Sir Paul McCartney remembers Sgt. Pepper: It allowed us to be ‘more adventurous’

In his own words, Paul McCartney recalls the making of Sgt. Pepper.

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SiriusXM Editor
May 2, 2017

The Beatles Channel (Ch. 18) will celebrate “Pepper Day” on June 1, the 50th Anniversary of the band’s acclaimed Sgt. Pepper’s Lonely Hearts Club Band, playing the album’s new Anniversary Edition 2017 stereo mix in its entirety at 5 pm ET.

This will be followed at 10pm ET by the “Alternate Pepper,” an airing of the entire album reimagined with previously unreleased alternate takes and instrumental versions found on the new Sgt. Pepper’s Lonely Hearts Club Band Anniversary Edition Super Deluxe Box Set.

The celebration continues throughout the weekend with “Sgt. Pepper Forever,” a new two-hour documentary special written and produced by Beatles historian Kevin Howlett in the UK. Hosted by Martin Freeman, the special reveals the revolutionary studio techniques used during the remarkable sessions dating from November 1966 to April 1967 and also examines the album’s huge impact on the history of music. Featuring interviews with Paul, George, Ringo and Beatles producer George Martin, “Sgt. Pepper Forever” will premiere on June 2 at 1 pm ET, with encore airings June 2 at 8 pm ET; June 3 at 12 pm ET; and June 4 at 10 pm ET.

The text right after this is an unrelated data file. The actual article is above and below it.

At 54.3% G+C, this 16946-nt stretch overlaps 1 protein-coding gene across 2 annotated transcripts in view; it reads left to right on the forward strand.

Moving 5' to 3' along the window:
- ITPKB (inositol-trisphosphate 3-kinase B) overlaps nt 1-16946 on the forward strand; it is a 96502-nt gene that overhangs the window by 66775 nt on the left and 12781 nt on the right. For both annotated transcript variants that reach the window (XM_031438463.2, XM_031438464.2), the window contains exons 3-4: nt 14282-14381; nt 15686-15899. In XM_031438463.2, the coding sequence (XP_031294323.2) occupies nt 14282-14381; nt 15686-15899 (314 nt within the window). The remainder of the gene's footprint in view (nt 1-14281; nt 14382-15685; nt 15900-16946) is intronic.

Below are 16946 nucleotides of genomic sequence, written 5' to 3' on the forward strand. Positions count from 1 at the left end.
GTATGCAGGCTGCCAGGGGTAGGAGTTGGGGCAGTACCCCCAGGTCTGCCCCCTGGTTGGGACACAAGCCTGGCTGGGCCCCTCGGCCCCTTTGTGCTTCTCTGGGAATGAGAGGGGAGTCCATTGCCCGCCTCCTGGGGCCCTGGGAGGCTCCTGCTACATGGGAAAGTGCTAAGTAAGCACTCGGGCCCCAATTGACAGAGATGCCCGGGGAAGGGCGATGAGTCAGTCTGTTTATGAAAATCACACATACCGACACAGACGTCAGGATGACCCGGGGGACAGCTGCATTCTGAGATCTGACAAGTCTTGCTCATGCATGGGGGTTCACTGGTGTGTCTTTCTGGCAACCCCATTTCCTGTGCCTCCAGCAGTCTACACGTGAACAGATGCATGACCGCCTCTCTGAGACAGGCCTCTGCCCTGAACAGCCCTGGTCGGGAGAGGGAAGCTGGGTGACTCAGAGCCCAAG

Also, be sure to check out “Sgt. Pepper’s Musical Revolution,” a new documentary special that will premiere June 3 at 8 pm ET on PBS (check local listings).

“We experienced a sense of freedom that was quite liberating.”  

Paul McCartney penned the introduction to the 144-page hardback book that accompanies the Sgt. Pepper’s Lonely Hearts Club Band Anniversary Super Deluxe Edition, recalling what made the record and its album art a “lasting piece of art.”

“Having given up touring after Candlestick Park, we decided we would try to make our next record something special. As I was flying back from a visit to America, Mal Evans our big friendly bear of a roadie and I were having an inflight meal.

He asked me to pass the salt and pepper and I misheard it as Sergeant Pepper. This set off a train of thought that ended up in me writing a song for a fictitious band, who would be called Sgt. Pepper’s Lonely Hearts Club Band, and would be the alter egos of The Beatles. When I got back, I suggested this idea to the other guys. This would free us from our normal Beatles thinking and allow us to be more adventurous in our approach to our next recording. I suggested that we all think of heroes that the members of Sgt. Pepper’s Band might have, which would help us fill in their imaginary background story. I did a couple of sketches of how the band might look and, as we made the album, we experienced a sense of freedom that was quite liberating. We pushed boundaries and tried at every turn to come up with new ideas that we hoped would surprise people who would eventually hear the record.

When we were done, I took my sketches and our ideas to a friend of mine, Robert Fraser, a London gallery owner who represented a number of artists. He suggested we take the idea to Peter Blake, and John and I had discussions with Peter about the design of the album cover. Peter and his then wife Jann Haworth had some interesting additional ideas and we all had an exciting time putting the whole package together.

It’s crazy to think that, 50 years later, we are looking back on this project with such fondness and a little bit of amazement at how four guys, a great producer and his engineers could make what turned out to be such a lasting piece of art.”

Paul McCartney
March 2017